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I am a CIO looking to hire a CISO for my company, but I am finding recruiting to be difficult. Our salary range for security hiring seems to be competitive, but what else can I do to compete for, attract and retain CISO talent?
Attracting a qualified CISO can be a difficult proposition. There is a steadily increasing demand for people to fill this position as more companies realize the importance of having strong information security management. Publicity around data breaches and mandatory compliance regulations continue to drive the demand for these information security executives. However, not all job opportunities are created equal, and CISO's are looking for several factors that will increase their chance of success in a new role. A CIO seeking a CISO can increase the appeal of the open position by tailoring it to accommodate these factors.
One of the first factors that CISOs will be looking for in a new position is how much influence and authority they will be granted. There is nothing more discouraging than working for a CIO that overrides important security decisions when they are under political pressure or trying to satisfy an alternative agenda. This can create job dissatisfaction as well as ethical and reputational concerns for the CISO. A CIO looking to hire a CISO must be willing to delegate the authority to make security decisions.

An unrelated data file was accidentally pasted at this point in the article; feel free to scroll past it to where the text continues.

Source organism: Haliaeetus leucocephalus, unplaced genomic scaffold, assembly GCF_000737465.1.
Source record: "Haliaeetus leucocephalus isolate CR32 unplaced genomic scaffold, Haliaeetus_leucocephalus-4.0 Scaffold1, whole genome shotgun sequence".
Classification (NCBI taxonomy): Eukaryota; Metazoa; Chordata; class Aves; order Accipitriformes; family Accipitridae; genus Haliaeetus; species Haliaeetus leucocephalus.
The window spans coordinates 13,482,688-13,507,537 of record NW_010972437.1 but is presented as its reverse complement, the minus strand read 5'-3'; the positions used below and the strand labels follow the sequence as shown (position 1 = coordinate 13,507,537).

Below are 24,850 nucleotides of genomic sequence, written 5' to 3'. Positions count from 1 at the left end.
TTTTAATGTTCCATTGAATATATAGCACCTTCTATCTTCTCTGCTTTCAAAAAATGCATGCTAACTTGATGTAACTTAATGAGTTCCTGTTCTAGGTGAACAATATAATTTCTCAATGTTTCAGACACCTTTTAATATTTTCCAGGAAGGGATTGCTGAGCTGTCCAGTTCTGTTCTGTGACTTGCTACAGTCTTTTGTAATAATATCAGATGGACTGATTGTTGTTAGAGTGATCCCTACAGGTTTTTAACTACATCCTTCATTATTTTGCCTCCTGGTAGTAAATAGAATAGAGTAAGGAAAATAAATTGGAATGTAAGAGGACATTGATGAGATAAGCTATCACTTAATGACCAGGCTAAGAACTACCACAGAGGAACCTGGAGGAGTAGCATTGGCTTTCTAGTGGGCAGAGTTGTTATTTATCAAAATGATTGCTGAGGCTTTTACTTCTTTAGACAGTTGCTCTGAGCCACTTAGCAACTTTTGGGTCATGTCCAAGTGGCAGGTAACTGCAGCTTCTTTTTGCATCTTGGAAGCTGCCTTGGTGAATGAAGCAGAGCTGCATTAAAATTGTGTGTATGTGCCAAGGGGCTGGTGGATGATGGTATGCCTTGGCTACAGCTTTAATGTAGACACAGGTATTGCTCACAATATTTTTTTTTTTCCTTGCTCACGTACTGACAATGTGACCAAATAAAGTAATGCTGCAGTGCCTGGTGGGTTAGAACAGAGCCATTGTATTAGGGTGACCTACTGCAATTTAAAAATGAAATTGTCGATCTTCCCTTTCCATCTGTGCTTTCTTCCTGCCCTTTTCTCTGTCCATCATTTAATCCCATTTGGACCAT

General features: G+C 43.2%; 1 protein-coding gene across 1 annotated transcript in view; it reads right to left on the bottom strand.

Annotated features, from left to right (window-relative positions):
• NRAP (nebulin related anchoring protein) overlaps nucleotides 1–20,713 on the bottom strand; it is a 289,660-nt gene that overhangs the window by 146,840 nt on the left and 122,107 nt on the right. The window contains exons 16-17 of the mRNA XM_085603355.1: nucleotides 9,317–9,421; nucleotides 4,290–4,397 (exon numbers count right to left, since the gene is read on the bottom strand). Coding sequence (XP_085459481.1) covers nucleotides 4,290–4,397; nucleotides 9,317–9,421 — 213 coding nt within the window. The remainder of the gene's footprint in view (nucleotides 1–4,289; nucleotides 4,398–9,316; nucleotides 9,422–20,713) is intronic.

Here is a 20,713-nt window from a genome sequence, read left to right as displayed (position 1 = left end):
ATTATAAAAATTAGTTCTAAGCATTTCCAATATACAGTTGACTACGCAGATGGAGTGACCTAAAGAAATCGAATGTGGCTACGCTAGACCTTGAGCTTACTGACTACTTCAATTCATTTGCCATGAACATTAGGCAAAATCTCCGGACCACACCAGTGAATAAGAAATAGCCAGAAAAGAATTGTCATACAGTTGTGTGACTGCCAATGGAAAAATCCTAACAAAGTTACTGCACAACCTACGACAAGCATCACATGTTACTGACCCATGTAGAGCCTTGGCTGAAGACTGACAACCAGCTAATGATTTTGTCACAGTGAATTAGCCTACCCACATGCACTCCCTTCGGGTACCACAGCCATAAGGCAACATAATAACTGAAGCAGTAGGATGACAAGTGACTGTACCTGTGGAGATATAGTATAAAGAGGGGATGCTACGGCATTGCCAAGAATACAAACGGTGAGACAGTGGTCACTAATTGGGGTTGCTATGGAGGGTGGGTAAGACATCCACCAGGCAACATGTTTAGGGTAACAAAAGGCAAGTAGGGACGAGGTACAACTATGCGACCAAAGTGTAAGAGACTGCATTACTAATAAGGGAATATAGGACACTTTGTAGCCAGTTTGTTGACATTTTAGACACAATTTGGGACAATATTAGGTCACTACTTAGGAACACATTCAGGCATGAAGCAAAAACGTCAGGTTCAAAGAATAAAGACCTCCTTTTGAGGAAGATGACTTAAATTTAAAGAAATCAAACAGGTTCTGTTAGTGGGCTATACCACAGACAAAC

Another factor that a CISO will be looking for is the organization's commitment to fund the information security program. Too many companies hire a CISO under the misconception that it will solve all of their information security problems. Although this is a good start, the CISO needs resources in order to have an effective information security program, just like the CIO needs resources to have an effective IT program. The CIO should be ready to discuss what percentage of the IT budget is spent on security and if the current spending will be adequate in the future.
Finally, the most important factor for a CISO will be the type of relationship that he or she will have with the CIO. A good working relationship may actually trump other concerns that a CISO may have with a position. This relationship must allow for a debate of ideas while preserving mutual respect. Both positions are under extreme pressure to produce results, and they have a much greater chance of succeeding with each other's support. Any CISO would jump at the chance to have this type of working relationship with a CIO.
Attracting a qualified CISO is not an impossible task for a CIO. When security hiring, it's good to know the three factors that every CISO will be looking for in a potential opportunity: how much authority and influence the CIO will delegate to them, resources to actually perform the job effectively and, most important, a relationship with the CIO that is founded on mutual respect. A CISO position meeting all of these factors will have candidates beating down the door to get an interview.
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